Presentation information


IAG Symposia » G06. Geodetic remote sensing

[G06-P] Poster

Tue. Aug 1, 2017 3:30 PM - 4:30 PM Shinsho Hall (The KOBE Chamber of Commerce and Industry, 3F)

3:30 PM - 4:30 PM

[G06-P-05] Regional Precipitation Prediction Based On Tropospheric Gradients and Delay Time Series

Janina Boisits1, Gregor Moeller1, Christoph Wittmann2, Robert Weber1, Johannes Boehm1 (1.TU Wien - Department of Geodesy and Geoinformation, Vienna, Austria, 2.Central Institution for Meteorology and Geodynamics, Vienna, Austria)

Changes of temperature and humidity in the neutral atmosphere cause variations in tropospheric path delays and tropospheric gradients. Thus, time series of GNSS-based tropospheric parameters provide information about spatial and temporal variations of water vapour in the atmosphere and, therefore, can contribute to the forecast of regional precipitation events.
In a recently finalized master thesis at TU Wien the information content of tropospheric parameters for weather prediction was investigated. Two characteristics in ZWD and gradient time series can be anticipated in case of an approaching weather front. First, an induced asymmetry in tropospheric delays results in both, an increased magnitude of the gradient and in gradients pointing towards the weather front. Second, an increase in ZWD reflects the increased water vapour concentration right before a precipitation event. To investigate these characteristics exemplary test events were processed. Therefore, ZWD and gradient time series at selected GNSS reference stations were compared to precipitation data. All required meteorological data was provided by the Central Institution for Meteorology and Geodynamics (ZAMG).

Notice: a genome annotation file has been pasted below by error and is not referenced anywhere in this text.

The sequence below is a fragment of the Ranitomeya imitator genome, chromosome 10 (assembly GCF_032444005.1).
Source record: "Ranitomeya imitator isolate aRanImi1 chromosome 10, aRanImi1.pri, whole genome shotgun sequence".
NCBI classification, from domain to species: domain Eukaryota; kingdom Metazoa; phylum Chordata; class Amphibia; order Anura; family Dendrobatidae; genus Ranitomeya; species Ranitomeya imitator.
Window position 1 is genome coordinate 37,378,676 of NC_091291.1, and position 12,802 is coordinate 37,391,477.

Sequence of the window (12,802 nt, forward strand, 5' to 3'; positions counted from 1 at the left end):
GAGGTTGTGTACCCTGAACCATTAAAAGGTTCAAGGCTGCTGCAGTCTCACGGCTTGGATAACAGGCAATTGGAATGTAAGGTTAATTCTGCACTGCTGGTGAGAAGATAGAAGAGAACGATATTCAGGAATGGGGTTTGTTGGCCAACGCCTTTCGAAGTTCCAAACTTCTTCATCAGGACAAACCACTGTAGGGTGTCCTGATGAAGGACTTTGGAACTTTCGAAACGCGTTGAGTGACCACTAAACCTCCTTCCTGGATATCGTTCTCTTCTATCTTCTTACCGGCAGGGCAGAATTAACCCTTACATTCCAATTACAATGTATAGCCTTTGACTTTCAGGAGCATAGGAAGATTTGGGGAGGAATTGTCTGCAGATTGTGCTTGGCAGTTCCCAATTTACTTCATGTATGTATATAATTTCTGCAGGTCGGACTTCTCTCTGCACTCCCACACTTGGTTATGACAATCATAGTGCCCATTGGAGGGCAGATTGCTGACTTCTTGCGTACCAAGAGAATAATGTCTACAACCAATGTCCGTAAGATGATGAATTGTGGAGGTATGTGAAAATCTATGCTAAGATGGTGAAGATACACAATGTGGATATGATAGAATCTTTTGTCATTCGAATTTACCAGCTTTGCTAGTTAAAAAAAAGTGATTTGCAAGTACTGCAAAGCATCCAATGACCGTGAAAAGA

It can be deduced, that GNSS-based tropospheric parameters show high potential for predicting precipitation events. The sequence of the anticipated increase in ZWD at each GNSS station indicates the orientation of the air mass boundary. Furthermore, the magnitude of ZWD increase at each station suggests, whether the station is affected by the precipitation event or not. Gradients rather indicate the direction of movement of an approaching weather front. Additionally our investigations have shown, that gradients are able to capture the characteristics of an approaching weather front twenty to thirty hours before the precipitation event, which allows a first indication well in advance.